by Jim Butcher, Kat Richardson, Simon R. Green, Thomas E. Sniegoski
Read by Dion Graham, Richard Poe, Mia Baron, T. Ryder Smith
Produced by Recorded Books
Approx 10.5 hours
So do you like Private Investigator stories? You know the one where the gumshoe pounds the pavement to solve the crime using only his amazing powers of observation. "Mean Streets" is a collection of 4 novellas about private investigators that have other powers. Yes these private dicks all have supernatural powers of some sort to back up their crime fighting skills. The neat thing about all these stories is, for the most part, they are told in first person, so the listener really is in the head of the P.I. Each of the readers of the stories does a great job in delivering the story that you feel as though you are listening to the P.I. as he narrates his own noir story.
The first novella is by one of my favorite authors and his awesome character of Harry Dresden, wizard and private investigator. Harry has often teamed up with a Knight of the Cross Michael Carpenter, this novella, "The Warrior," tells the story of what happens after Michael retires from God's Army. For the full review click the link below. This story is read by Dion Graham. While I'm used to the James Marsters voicing Harry Dresden in the regular Dion Graham really makes Harry his own.
The second novella is by Simon R. Green, "What a Difference a Day Makes," read by Richard Poe. This story contains Green's character John Taylor, from his Nightside series of books, based in the existing location of the "Nightside", a hidden area within London in which magic and advanced technology exist. The Nightside is a place where the lowlifes end up, especially the dead lowlifes. John Taylor is approached by a beautiful woman named Liza Barclay. It seems Liza has lost 24hours and needs John Taylor to find them. Basically she woke up on the Nightside and 24 hours of her memory is missing. With the help of Dead Boy, a back from the dead adolescent, and his futuristic car, their search carries them to the worst side of the Nightside and looking for Liza's husband. What led her and her husband to the Nightside is disturbing indeed.
The next novella is by Kat Richardson and is titled, "The Third Death of the Little Clay Dog," Mia Baron. This one is fun romp to Mexico during the Days of the Dead celebrations and features Richardson's character Harper Blaine. Harper is a private investigator living in Seattle and was killed while pursuing a case. She was dead for only two minutes and brought back. She is able to recognize witches and vampires, see ghosts and is aware of other elements of the supernatural world . She discovers that her brief death has turned her into a Greywalker, a human able to move back and forth at will through the Grey, the realm that exists between our world and the next. In this story Harper is sent to deliver a clay dog to the grave of a man on November 1st, "Día de los Inocentes" (Day of the Innocents). When she arrives in Mexico, the customs agent drops the clay dog shattering the figure. As the dog shatters the ghost of a dog appears at Harper's feet and she realizes this was the package to be delivered. The mystery of who the man is and who the woman who bequeathed this journey to Harper unfolds to a tale of murder and revenge.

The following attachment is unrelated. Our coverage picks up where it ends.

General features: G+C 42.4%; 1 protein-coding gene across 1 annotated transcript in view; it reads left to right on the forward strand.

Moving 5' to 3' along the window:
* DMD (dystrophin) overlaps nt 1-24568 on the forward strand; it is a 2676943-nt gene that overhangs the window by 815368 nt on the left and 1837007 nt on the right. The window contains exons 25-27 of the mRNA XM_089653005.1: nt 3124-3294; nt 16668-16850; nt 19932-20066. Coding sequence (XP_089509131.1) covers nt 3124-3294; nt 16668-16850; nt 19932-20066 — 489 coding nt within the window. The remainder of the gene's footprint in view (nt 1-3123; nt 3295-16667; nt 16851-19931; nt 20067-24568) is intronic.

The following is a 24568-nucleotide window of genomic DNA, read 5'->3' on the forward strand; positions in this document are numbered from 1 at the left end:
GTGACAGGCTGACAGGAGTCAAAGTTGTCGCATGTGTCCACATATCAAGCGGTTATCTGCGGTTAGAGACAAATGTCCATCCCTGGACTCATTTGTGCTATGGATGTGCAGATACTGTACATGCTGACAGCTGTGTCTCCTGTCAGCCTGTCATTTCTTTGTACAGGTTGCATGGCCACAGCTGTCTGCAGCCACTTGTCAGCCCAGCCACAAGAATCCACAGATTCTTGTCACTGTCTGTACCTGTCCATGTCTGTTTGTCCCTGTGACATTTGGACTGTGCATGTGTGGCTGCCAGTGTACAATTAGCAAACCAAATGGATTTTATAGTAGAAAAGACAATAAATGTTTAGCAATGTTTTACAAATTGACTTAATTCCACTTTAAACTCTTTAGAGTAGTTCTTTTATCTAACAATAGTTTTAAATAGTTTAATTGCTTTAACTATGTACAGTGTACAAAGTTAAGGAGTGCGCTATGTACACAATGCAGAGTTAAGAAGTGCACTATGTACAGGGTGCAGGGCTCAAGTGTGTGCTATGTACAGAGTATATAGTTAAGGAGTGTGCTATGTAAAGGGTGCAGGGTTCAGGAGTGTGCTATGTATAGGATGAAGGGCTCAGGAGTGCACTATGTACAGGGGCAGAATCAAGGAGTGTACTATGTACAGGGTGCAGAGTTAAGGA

The final novella is one that delves into the world of angels. "Noah's Orphans" by Thomas E. Sniegoski and read by T. Ryder Smith. This features the character of Remy "Remiel" Chandler, an angel that wants to be human. He recently lost his wife and is grieving when Sariel a fallen angel approaches Remy to find out who has murdered Noah. Yes THE Noah, the ark builder. Noah has been touched by God and well when you are touched by God your life seems to be extended. In modern times Noah has been grieving over the ones left behind, the ones he could not save in the flood. The story reveals that God had two patterns for humanity, and that only one he was happy with and the flood was to clean the slate of the ones that didn't make the cut. Noah is murdered as he his trying to find this lost race. The mystery unfolds and the adventures abound in this interesting take on angel life. One of the best, or at least most fun, of this story is Remy's relationship with his dog, a black Labrador named Marlowe. Remy can speak to animals and can understand them the dog's words are fun, simple and yet the most informative. T. Ryder Smith does such a great job when voicing the dog that you actually think you are hearing a dog talk.
This book is a great collection of supernatural mysteries that only this odd collection of Private Investigators could handle.